The Wing Institute gave its 2009 Ernie Wing Award for Excellence in Evidence-based Education to two organizations and their founders in recognition of their work in developing, implementing, and sustaining a “data-based decision making organization and culture” designed to provide state-of-the-art educational services. The awards were given to:
Ken Traupmann Ph.D., Suzanne Fitch Ph.D., and The Institute for Effective Education
Kent Johnson Ph.D and Morningside Academy
The Institute for Effective Education is a world-class educational program, achieving unparalleled outcomes with student performance, staff development, and applied research. They have demonstrated that allstudents can learn, and that an educational culture can be built that is reinforcing, learner-centered, data based, and inclusive. They have continually exhibited a commitment to the community and dissemination of best practices through partnering with public schools, universities, and other community agencies. Their positive impact on student lives and their community has been dramatic.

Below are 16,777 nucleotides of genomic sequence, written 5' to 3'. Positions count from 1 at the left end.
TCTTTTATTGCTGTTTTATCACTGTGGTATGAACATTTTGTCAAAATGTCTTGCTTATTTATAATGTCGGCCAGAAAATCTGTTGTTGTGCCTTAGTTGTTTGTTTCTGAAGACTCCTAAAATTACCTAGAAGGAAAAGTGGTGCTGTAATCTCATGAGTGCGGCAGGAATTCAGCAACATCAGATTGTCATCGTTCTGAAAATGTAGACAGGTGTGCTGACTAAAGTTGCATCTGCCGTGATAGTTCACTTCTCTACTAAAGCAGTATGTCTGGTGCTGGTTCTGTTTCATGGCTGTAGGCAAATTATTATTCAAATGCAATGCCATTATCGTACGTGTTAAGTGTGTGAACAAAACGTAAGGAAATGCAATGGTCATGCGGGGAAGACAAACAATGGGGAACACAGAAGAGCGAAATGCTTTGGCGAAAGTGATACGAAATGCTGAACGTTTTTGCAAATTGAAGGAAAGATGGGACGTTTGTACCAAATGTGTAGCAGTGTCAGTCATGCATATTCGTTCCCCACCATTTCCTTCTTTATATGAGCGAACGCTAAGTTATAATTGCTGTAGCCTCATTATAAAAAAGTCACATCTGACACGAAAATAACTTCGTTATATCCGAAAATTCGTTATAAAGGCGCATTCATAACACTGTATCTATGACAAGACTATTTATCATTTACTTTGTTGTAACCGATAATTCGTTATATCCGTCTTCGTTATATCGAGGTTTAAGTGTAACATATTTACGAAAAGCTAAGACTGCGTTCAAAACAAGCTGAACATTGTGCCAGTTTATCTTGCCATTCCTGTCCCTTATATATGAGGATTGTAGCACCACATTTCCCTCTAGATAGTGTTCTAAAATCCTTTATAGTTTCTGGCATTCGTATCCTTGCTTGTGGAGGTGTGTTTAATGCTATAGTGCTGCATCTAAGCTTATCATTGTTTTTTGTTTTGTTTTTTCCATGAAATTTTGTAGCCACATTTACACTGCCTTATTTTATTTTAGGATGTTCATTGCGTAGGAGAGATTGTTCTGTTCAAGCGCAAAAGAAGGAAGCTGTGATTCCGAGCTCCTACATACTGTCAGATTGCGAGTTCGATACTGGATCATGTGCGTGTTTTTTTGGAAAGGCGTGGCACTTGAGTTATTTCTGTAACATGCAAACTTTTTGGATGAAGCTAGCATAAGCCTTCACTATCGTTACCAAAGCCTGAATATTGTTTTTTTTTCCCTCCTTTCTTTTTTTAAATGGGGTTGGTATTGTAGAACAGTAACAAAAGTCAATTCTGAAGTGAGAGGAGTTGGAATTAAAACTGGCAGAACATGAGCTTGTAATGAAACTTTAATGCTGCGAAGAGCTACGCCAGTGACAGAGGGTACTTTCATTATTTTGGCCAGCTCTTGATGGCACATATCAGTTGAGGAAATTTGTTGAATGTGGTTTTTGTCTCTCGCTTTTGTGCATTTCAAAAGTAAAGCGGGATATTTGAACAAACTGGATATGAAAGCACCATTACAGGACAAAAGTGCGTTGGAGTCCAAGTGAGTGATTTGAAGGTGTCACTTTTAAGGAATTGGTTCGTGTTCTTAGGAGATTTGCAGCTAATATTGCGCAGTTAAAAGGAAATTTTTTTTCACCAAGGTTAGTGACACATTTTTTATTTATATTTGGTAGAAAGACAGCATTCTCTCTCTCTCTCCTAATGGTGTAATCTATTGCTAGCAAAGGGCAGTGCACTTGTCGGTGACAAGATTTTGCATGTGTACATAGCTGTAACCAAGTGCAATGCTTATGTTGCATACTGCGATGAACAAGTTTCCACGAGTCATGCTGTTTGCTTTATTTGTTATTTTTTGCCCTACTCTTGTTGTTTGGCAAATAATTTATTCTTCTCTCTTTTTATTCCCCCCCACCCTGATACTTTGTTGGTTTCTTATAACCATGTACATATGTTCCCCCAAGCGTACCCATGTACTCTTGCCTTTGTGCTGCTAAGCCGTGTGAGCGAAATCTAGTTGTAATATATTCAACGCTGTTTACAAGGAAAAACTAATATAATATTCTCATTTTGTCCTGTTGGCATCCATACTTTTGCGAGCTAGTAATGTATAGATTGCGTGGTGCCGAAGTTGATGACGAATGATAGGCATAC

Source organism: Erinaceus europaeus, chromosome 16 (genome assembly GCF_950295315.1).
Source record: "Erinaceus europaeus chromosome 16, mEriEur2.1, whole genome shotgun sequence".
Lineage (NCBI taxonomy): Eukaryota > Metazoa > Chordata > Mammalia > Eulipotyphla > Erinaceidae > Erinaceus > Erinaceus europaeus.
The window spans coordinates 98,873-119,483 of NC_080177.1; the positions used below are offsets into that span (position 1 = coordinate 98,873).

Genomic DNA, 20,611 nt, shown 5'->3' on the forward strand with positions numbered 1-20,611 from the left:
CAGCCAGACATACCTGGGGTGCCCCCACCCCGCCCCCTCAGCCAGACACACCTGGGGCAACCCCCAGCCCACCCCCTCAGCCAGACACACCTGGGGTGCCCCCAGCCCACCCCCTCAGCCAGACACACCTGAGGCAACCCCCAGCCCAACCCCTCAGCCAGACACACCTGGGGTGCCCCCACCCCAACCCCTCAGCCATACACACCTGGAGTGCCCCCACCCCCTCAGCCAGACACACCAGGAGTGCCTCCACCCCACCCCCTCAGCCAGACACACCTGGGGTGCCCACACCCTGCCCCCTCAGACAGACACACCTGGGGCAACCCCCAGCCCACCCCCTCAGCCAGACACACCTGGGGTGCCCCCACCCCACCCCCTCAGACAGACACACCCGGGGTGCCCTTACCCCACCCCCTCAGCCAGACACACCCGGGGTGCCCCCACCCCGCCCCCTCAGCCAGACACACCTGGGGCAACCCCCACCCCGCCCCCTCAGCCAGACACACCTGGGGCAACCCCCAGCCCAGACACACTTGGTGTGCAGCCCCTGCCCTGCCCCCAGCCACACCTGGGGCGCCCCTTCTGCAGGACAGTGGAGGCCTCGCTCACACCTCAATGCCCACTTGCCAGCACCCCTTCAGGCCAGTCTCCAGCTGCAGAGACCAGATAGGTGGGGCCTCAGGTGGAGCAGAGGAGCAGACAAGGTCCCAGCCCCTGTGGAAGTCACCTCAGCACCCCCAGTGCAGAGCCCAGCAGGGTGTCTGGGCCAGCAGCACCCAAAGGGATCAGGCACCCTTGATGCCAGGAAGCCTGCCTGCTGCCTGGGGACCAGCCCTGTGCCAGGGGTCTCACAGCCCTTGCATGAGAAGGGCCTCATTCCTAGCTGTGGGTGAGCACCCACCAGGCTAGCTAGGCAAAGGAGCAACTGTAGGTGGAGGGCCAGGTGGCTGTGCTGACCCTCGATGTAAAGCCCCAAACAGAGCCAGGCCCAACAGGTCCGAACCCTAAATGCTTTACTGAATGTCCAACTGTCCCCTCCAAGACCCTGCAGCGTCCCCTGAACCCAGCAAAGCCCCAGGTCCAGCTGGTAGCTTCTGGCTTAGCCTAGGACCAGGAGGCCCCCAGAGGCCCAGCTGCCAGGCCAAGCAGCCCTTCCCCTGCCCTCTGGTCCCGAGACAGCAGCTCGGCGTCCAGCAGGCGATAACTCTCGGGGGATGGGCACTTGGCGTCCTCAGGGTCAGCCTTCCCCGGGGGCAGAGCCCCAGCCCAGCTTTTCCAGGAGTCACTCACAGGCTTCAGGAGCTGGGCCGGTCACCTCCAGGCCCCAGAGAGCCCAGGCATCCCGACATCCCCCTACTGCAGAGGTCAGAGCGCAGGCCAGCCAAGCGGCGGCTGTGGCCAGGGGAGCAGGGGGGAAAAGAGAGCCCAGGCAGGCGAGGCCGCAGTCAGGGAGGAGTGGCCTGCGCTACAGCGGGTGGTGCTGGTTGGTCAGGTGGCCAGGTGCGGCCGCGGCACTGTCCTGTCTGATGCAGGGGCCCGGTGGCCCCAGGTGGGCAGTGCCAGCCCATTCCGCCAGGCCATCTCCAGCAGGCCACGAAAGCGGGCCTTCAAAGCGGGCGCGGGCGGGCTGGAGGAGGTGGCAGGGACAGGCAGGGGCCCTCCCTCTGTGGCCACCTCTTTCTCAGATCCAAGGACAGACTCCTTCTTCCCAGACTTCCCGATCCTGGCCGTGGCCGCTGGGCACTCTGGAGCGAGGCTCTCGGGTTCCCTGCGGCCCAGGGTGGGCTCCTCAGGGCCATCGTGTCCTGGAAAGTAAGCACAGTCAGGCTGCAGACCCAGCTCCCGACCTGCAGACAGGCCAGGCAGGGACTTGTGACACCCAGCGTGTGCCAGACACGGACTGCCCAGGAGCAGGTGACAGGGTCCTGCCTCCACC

Morningside Academy has an equally long list of achievements. They have gained international recognition for their work in researching, developing and implementing state-of-the-art reading curriculums: direct instruction and precision teaching. They have formal partnerships with schools and agencies throughout the United States, Canada, and South Africa, working in over 100 sites to implement instructional programs in reading, reasoning, math, writing, thinking, and study skills. The programs they operate in Seattle (Morningside Academy) produce extraordinary results for their students.